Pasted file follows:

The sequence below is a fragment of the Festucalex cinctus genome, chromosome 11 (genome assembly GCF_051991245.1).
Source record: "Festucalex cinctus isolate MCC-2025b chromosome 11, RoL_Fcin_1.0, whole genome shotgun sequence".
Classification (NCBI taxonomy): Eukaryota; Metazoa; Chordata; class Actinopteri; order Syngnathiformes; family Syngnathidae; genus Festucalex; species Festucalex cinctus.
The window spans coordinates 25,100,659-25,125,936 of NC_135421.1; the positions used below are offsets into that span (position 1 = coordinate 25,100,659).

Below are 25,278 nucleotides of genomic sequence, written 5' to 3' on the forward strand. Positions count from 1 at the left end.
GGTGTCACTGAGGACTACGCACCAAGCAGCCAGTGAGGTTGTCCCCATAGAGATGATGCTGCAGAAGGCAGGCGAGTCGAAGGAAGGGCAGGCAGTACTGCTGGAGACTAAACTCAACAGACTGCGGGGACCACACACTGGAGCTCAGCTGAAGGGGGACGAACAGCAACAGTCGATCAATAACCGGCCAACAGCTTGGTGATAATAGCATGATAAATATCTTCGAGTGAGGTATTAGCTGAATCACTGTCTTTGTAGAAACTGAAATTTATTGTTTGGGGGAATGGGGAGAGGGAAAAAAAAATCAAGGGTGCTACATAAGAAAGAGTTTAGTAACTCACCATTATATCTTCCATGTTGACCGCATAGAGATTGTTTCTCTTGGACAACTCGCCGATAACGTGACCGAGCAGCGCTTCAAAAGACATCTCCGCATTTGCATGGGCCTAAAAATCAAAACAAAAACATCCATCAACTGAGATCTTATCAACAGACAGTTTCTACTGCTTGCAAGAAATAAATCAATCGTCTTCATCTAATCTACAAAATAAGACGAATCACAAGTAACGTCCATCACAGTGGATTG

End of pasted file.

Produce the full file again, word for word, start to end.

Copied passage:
The sequence below is a fragment of the Festucalex cinctus genome, chromosome 11 (genome assembly GCF_051991245.1).
Source record: "Festucalex cinctus isolate MCC-2025b chromosome 11, RoL_Fcin_1.0, whole genome shotgun sequence".
Classification (NCBI taxonomy): Eukaryota; Metazoa; Chordata; class Actinopteri; order Syngnathiformes; family Syngnathidae; genus Festucalex; species Festucalex cinctus.
The window spans coordinates 25,100,659-25,125,936 of NC_135421.1; the positions used below are offsets into that span (position 1 = coordinate 25,100,659).

Below are 25,278 nucleotides of genomic sequence, written 5' to 3' on the forward strand. Positions count from 1 at the left end.
GGTGTCACTGAGGACTACGCACCAAGCAGCCAGTGAGGTTGTCCCCATAGAGATGATGCTGCAGAAGGCAGGCGAGTCGAAGGAAGGGCAGGCAGTACTGCTGGAGACTAAACTCAACAGACTGCGGGGACCACACACTGGAGCTCAGCTGAAGGGGGACGAACAGCAACAGTCGATCAATAACCGGCCAACAGCTTGGTGATAATAGCATGATAAATATCTTCGAGTGAGGTATTAGCTGAATCACTGTCTTTGTAGAAACTGAAATTTATTGTTTGGGGGAATGGGGAGAGGGAAAAAAAAATCAAGGGTGCTACATAAGAAAGAGTTTAGTAACTCACCATTATATCTTCCATGTTGACCGCATAGAGATTGTTTCTCTTGGACAACTCGCCGATAACGTGACCGAGCAGCGCTTCAAAAGACATCTCCGCATTTGCATGGGCCTAAAAATCAAAACAAAAACATCCATCAACTGAGATCTTATCAACAGACAGTTTCTACTGCTTGCAAGAAATAAATCAATCGTCTTCATCTAATCTACAAAATAAGACGAATCACAAGTAACGTCCATCACAGTGGATTG